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Album Review/ Kanye West - Jesus Is King

'Jesus Is King isn’t going to be making any new believers any time soon: not in God, nor in Kanye.'

By Gruff Kennedy, Third Year English

The meek shall inherit the Earth, according to the Gospel of Matthew. Kanye West, the self-proclaimed ‘greatest artist of all time’, can be accused of many things, but meekness is decidedly not one of them. Despite this, Jesus is King, meant to be a fresh and dramatic outpouring of Ye’s new faith in God, incredibly manages to feel like a quiet shadow of his former work.

It boggles the mind that an album with no fewer than 16 producers, amongst them Timbaland, Benny Blanco, Labrinth and Kanye himself, could come out so underbaked. Although he’s hardly known for his polish, Jesus Is King feels like amateur hour when you compare it to the likes of My Beautiful Dark Twisted Fantasy or Yeezus. Opening track ‘Every Hour’ manages to retain a little of that signature Kanye bombast, but it sounds like a first-draft version of The Life of Pablo’s ‘Father Stretch My Hands Pt. 1’. The Sunday Service Choir are obviously a talented and passionate gospel ensemble, but they feel wasted on this opener.

This is a consistent problem with the album; it can’t help but remind you of better Kanye works gone by. The scream at the ending of ‘Follow God’ feels like a reject from MBDTF’s ‘Monster’, and the looping vocal samples on ‘God Is’ are eerily reminiscent of ‘No Church In The Wild’, from 2011’s Watch The Throne. These are reminders of West’s former adeptness for staying on top of the zeitgeist, and his unstoppable innovation. Here, he seems to have stretched a bridge too far, and worn himself out. His rapping feels anaesthetised, and there’s none of that characteristic manic wit that won him so many admirers at the start of his career.

Uncanny callbacks to better times aside, the album feels slight and inconsequential. It comes in at a miniscule 27 minutes, and only three tracks manage to break the 3-minute barrier. Tracks end abruptly, fade into each other choppily, and feel very sloppily edited. Closer ‘Jesus Is Lord’ cuts out so abruptly and in such an underwhelming manner that I thought my speaker had lost connection to my phone; a lush divine revelation this is not. A bizarre effect of this general lack of finesse is that, despite its tiny length, Jesus Is King still managed to be a wearying listen. The only real praise to be found is that, at least, it feels more cohesive than last year’s Ye -- but that’s a low bar to set for any album from the rap world’s most flagrant provocateur, and, historically at least, one of its most gifted producers.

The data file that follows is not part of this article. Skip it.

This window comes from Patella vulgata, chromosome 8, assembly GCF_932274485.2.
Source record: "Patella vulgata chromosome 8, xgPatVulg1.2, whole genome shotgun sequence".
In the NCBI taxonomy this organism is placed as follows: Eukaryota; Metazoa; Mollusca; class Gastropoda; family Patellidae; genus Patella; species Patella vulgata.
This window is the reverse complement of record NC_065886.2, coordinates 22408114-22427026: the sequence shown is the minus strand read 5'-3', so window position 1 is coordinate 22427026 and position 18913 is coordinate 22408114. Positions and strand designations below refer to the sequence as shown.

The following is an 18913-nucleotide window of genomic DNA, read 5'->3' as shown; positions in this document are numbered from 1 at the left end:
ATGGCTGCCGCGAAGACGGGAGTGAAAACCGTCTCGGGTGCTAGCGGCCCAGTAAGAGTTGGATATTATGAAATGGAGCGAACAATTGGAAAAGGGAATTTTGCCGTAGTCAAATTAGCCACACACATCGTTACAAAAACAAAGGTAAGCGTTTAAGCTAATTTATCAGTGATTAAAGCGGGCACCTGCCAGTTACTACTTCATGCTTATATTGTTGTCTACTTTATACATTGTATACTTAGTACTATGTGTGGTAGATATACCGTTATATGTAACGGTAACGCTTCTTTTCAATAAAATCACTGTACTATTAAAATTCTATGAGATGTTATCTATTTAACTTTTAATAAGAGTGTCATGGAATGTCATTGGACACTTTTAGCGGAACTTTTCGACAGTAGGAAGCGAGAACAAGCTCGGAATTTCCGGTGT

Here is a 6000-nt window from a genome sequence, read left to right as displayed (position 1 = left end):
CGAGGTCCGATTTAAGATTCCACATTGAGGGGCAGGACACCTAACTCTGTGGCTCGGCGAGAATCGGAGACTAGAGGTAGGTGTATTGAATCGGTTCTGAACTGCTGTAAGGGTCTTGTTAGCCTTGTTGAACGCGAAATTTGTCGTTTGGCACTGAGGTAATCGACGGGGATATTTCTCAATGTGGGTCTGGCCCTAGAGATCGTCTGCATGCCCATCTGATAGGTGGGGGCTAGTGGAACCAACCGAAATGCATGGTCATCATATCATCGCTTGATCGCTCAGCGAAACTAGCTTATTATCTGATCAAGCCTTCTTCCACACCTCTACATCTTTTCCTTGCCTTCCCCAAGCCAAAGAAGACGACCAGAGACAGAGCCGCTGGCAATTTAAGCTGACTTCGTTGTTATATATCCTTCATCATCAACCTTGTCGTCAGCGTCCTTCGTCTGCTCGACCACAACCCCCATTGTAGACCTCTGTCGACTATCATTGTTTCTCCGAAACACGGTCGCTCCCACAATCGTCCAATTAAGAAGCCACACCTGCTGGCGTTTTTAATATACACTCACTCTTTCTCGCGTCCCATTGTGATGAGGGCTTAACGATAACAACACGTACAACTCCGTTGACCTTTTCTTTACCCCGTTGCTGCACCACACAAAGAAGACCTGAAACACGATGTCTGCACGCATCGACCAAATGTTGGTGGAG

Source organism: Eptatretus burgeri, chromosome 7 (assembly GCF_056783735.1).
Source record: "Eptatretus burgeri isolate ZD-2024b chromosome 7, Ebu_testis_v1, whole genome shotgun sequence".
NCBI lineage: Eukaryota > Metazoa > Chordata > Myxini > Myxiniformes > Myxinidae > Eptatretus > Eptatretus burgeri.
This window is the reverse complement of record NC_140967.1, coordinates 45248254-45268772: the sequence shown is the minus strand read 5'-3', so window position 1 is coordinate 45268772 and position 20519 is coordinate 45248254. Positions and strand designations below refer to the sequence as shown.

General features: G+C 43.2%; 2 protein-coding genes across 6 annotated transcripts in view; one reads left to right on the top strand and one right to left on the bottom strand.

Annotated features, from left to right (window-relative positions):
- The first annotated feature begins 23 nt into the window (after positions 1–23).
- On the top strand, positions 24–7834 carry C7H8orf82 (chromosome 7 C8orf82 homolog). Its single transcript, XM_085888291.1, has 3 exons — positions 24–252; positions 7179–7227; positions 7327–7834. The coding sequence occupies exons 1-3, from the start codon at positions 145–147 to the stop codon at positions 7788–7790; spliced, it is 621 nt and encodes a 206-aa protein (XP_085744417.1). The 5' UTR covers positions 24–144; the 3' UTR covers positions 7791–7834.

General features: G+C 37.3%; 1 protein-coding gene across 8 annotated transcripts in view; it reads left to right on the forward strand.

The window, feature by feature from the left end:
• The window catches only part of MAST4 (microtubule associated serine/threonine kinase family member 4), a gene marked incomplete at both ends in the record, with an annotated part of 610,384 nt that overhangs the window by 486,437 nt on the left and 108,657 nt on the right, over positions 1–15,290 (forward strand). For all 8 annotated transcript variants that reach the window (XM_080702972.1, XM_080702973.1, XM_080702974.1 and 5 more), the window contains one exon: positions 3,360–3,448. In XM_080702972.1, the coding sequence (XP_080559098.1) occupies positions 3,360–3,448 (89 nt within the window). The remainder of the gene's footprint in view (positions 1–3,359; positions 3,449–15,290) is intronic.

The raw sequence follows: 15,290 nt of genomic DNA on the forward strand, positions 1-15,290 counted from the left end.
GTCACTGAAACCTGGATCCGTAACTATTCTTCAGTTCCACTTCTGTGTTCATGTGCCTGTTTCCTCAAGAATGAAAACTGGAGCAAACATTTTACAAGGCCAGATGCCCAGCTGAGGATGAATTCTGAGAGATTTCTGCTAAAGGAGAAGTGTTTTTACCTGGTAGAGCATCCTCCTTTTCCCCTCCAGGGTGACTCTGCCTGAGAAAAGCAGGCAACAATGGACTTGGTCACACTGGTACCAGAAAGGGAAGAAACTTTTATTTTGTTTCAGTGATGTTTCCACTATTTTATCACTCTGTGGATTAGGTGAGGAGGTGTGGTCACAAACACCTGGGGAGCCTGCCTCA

Thematically coherent does not equate to thematically deep. Though West seems sincere in his newfound commitment to evangelical Christianity, you’d be hard-pressed to learn that from this album. ‘God Is’ sounds like a Lil Dicky parody track of West’s religious belief, and highlights the true problem here: as well as being musically undercooked, Jesus Is King feels theologically inconsequential. Ye throws out Christian buzzwords, fragments of scripture, and proper nouns from the Bible with aplomb, but they’re all left floating in space, with no significance or meaning attached to them. There’s no didactic purpose as in the classic gospel hymns, none of the joyous, all-consuming devotion that you would hear from the likes of Sister Rosetta Tharpe, and most certainly not a trace of contemporary gospel’s rich drama. Of the album, West had this to say:

‘We're here to spread the gospel. I'm not here for your entertainment. I'm an evangelist, so my music, my films, every conversation, every room I go in, we're here to save souls, save you from eternal damnation. I use art to make believers’

The best preachers, and I say this as an atheist, tell you how to overcome suffering, iniquity, and injustice, and they do so with a genuine care for their audience, and a fiery passion in their beliefs which can convince simply by its presence -- no elaboration required. Ye, on the other hand- in a torturous and highly questionable extended Chick-Fil-A metaphor, no less- feebly tells you to ‘Hold the selfies, put the ‘Gram away’ like an out-of-touch Sunday school teacher. Jesus Is King isn’t going to be making any new believers any time soon: not in God, nor in Kanye.